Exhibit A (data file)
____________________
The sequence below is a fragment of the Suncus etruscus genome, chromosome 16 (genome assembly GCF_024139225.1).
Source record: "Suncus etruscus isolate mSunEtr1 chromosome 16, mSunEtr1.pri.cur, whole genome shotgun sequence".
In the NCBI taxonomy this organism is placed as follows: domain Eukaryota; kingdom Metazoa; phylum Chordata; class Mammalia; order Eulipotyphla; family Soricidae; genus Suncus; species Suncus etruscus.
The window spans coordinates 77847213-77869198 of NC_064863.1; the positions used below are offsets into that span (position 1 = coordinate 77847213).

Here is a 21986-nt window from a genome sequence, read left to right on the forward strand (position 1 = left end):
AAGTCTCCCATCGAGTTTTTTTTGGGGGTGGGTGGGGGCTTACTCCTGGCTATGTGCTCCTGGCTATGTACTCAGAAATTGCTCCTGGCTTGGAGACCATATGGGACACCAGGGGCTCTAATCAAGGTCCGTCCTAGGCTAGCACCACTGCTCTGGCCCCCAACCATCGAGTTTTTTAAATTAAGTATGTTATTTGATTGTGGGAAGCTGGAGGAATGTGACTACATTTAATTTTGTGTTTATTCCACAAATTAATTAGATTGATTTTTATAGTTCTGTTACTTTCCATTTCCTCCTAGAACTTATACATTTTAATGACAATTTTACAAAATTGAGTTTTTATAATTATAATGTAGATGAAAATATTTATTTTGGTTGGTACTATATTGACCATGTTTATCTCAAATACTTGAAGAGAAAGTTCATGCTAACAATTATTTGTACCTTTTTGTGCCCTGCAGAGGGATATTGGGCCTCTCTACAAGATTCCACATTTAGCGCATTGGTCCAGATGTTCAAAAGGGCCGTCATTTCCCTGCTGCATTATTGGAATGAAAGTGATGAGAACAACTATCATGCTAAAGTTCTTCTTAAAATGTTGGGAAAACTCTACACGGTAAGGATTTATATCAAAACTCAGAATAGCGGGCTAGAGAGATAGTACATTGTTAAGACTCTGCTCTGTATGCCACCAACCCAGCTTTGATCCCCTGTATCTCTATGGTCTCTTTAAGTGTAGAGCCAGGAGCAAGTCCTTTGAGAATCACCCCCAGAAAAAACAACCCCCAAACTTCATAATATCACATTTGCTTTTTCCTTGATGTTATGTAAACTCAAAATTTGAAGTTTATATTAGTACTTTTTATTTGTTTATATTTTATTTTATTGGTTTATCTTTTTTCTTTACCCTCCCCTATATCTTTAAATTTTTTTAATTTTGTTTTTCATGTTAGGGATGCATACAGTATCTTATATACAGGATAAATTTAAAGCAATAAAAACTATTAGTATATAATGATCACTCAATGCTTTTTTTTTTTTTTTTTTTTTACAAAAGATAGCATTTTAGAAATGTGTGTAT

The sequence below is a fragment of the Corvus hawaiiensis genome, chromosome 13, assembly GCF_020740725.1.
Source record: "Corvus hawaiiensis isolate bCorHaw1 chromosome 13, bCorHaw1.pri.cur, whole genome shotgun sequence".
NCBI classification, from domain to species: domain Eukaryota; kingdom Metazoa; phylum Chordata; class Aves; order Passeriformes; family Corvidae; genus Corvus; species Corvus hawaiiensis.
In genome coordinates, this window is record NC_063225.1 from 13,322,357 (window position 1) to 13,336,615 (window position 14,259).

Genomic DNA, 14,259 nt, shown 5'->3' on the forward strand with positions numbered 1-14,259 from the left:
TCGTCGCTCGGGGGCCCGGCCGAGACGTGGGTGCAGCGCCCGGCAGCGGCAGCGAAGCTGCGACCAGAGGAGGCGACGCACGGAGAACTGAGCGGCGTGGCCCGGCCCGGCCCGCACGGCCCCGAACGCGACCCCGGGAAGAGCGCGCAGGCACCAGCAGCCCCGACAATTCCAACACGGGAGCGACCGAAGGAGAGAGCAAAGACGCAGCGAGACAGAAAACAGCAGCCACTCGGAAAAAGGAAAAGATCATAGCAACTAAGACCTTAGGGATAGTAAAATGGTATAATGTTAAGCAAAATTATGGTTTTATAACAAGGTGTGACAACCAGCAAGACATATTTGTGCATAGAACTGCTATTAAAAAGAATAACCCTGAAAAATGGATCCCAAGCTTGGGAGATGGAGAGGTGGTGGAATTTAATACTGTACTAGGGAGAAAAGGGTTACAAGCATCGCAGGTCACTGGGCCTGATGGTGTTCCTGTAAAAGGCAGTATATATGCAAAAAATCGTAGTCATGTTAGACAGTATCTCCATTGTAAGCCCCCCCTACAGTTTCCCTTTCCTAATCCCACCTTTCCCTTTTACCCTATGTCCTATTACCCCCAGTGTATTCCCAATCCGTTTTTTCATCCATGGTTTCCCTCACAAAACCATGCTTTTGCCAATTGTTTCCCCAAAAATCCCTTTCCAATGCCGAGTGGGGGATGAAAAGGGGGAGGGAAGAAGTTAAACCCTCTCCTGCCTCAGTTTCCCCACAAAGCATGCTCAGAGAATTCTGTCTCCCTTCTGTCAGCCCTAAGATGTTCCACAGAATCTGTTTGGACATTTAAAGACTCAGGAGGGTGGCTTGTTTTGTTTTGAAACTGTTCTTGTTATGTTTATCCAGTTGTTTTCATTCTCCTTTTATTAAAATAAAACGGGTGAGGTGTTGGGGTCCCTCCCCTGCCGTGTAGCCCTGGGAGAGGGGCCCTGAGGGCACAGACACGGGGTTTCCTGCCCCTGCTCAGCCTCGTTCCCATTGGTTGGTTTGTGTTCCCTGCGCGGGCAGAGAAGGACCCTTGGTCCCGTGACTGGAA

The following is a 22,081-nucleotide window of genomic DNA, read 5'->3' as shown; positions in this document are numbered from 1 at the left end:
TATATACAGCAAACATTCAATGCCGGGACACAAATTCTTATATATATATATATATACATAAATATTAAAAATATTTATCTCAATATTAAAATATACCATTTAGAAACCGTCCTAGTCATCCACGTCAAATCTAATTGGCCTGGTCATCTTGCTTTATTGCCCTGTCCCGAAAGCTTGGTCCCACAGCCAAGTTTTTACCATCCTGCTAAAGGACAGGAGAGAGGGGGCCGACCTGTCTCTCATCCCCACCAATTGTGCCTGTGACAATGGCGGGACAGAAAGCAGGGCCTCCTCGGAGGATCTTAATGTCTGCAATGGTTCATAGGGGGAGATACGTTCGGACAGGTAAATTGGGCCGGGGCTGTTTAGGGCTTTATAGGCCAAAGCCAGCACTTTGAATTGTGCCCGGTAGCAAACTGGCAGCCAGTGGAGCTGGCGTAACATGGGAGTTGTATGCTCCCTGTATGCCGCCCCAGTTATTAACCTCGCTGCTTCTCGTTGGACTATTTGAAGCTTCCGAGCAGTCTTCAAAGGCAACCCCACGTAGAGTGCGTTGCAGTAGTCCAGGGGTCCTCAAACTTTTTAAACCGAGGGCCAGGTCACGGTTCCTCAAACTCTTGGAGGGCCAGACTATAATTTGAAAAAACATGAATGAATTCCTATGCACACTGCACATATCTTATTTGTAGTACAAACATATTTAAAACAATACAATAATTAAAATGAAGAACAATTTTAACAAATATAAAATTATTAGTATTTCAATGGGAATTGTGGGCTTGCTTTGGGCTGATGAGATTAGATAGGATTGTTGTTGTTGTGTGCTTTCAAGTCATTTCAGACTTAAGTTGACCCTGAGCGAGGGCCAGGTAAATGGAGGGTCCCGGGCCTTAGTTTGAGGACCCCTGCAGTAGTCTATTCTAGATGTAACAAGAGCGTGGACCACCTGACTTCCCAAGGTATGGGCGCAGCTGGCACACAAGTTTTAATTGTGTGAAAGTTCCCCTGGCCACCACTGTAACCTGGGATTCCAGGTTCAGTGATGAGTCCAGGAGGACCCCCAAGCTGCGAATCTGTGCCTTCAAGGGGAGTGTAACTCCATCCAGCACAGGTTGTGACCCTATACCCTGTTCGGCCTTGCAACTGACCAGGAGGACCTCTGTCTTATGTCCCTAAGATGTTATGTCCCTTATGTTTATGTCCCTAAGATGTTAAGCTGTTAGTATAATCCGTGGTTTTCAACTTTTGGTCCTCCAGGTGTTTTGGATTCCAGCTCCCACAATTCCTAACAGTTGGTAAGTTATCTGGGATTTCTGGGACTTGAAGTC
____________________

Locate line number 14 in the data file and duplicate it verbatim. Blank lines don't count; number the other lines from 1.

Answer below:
TATATACAGCAAACATTCAATGCCGGGACACAAATTCTTATATATATATATATATACATAAATATTAAAAATATTTATCTCAATATTAAAATATACCATTTAGAAACCGTCCTAGTCATCCACGTCAAATCTAATTGGCCTGGTCATCTTGCTTTATTGCCCTGTCCCGAAAGCTTGGTCCCACAGCCAAGTTTTTACCATCCTGCTAAAGGACAGGAGAGAGGGGGCCGACCTGTCTCTCATCCCCACCAATTGTGCCTGTGACAATGGCGGGACAGAAAGCAGGGCCTCCTCGGAGGATCTTAATGTCTGCAATGGTTCATAGGGGGAGATACGTTCGGACAGGTAAATTGGGCCGGGGCTGTTTAGGGCTTTATAGGCCAAAGCCAGCACTTTGAATTGTGCCCGGTAGCAAACTGGCAGCCAGTGGAGCTGGCGTAACATGGGAGTTGTATGCTCCCTGTATGCCGCCCCAGTTATTAACCTCGCTGCTTCTCGTTGGACTATTTGAAGCTTCCGAGCAGTCTTCAAAGGCAACCCCACGTAGAGTGCGTTGCAGTAGTCCAGGGGTCCTCAAACTTTTTAAACCGAGGGCCAGGTCACGGTTCCTCAAACTCTTGGAGGGCCAGACTATAATTTGAAAAAACATGAATGAATTCCTATGCACACTGCACATATCTTATTTGTAGTACAAACATATTTAAAACAATACAATAATTAAAATGAAGAACAATTTTAACAAATATAAAATTATTAGTATTTCAATGGGAATTGTGGGCTTGCTTTGGGCTGATGAGATTAGATAGGATTGTTGTTGTTGTGTGCTTTCAAGTCATTTCAGACTTAAGTTGACCCTGAGCGAGGGCCAGGTAAATGGAGGGTCCCGGGCCTTAGTTTGAGGACCCCTGCAGTAGTCTATTCTAGATGTAACAAGAGCGTGGACCACCTGACTTCCCAAGGTATGGGCGCAGCTGGCACACAAGTTTTAATTGTGTGAAAGTTCCCCTGGCCACCACTGTAACCTGGGATTCCAGGTTCAGTGATGAGTCCAGGAGGACCCCCAAGCTGCGAATCTGTGCCTTCAAGGGGAGTGTAACTCCATCCAGCACAGGTTGTGACCCTATACCCTGTTCGGCCTTGCAACTGACCAGGAGGACCTCTGTCTTATGTCCCTAAGATGTTATGTCCCTTATGTTTATGTCCCTAAGATGTTAAGCTGTTAGTATAATCCGTGGTTTTCAACTTTTGGTCCTCCAGGTGTTTTGGATTCCAGCTCCCACAATTCCTAACAGTTGGTAAGTTATCTGGGATTTCTGGGACTTGAAGTC